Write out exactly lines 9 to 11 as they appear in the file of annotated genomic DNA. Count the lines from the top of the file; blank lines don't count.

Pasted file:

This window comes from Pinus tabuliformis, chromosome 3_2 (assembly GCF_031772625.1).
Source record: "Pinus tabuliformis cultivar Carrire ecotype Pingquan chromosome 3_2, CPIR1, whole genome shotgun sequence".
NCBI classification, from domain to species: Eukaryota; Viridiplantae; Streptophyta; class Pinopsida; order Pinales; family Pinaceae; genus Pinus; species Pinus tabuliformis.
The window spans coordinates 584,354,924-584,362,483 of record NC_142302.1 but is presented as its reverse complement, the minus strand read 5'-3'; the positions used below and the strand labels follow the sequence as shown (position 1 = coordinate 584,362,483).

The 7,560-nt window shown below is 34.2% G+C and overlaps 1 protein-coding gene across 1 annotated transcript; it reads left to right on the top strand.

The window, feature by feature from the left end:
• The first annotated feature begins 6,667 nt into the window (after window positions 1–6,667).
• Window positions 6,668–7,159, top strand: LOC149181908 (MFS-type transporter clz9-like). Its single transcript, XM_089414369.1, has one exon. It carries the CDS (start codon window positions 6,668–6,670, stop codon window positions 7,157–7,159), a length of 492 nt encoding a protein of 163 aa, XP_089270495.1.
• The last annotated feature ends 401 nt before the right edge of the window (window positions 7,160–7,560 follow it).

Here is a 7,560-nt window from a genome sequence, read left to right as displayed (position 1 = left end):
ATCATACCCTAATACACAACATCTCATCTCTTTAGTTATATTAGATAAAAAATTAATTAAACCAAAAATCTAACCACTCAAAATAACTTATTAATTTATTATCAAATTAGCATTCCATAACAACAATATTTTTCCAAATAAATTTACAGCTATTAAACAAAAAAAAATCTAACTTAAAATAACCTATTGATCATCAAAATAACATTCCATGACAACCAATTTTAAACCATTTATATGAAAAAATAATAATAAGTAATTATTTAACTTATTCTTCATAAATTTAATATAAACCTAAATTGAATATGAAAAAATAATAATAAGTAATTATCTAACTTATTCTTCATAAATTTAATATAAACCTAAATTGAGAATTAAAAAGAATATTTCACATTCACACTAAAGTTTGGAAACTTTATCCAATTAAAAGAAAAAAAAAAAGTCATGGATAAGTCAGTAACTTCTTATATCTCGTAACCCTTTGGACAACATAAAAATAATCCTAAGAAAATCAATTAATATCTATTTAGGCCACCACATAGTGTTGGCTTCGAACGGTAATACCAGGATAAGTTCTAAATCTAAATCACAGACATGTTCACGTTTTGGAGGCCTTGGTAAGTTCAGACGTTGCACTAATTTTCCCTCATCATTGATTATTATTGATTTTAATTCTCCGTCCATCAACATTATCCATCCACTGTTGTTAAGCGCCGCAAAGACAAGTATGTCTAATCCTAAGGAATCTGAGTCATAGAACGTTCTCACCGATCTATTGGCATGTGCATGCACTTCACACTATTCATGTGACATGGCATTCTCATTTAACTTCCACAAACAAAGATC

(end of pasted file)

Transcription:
• The last annotated feature ends 401 nt before the right edge of the window (window positions 7,160–7,560 follow it).

Here is a 7,560-nt window from a genome sequence, read left to right as displayed (position 1 = left end):
ATCATACCCTAATACACAACATCTCATCTCTTTAGTTATATTAGATAAAAAATTAATTAAACCAAAAATCTAACCACTCAAAATAACTTATTAATTTATTATCAAATTAGCATTCCATAACAACAATATTTTTCCAAATAAATTTACAGCTATTAAACAAAAAAAAATCTAACTTAAAATAACCTATTGATCATCAAAATAACATTCCATGACAACCAATTTTAAACCATTTATATGAAAAAATAATAATAAGTAATTATTTAACTTATTCTTCATAAATTTAATATAAACCTAAATTGAATATGAAAAAATAATAATAAGTAATTATCTAACTTATTCTTCATAAATTTAATATAAACCTAAATTGAGAATTAAAAAGAATATTTCACATTCACACTAAAGTTTGGAAACTTTATCCAATTAAAAGAAAAAAAAAAAGTCATGGATAAGTCAGTAACTTCTTATATCTCGTAACCCTTTGGACAACATAAAAATAATCCTAAGAAAATCAATTAATATCTATTTAGGCCACCACATAGTGTTGGCTTCGAACGGTAATACCAGGATAAGTTCTAAATCTAAATCACAGACATGTTCACGTTTTGGAGGCCTTGGTAAGTTCAGACGTTGCACTAATTTTCCCTCATCATTGATTATTATTGATTTTAATTCTCCGTCCATCAACATTATCCATCCACTGTTGTTAAGCGCCGCAAAGACAAGTATGTCTAATCCTAAGGAATCTGAGTCATAGAACGTTCTCACCGATCTATTGGCATGTGCATGCACTTCACACTATTCATGTGACATGGCATTCTCATTTAACTTCCACAAACAAAGATC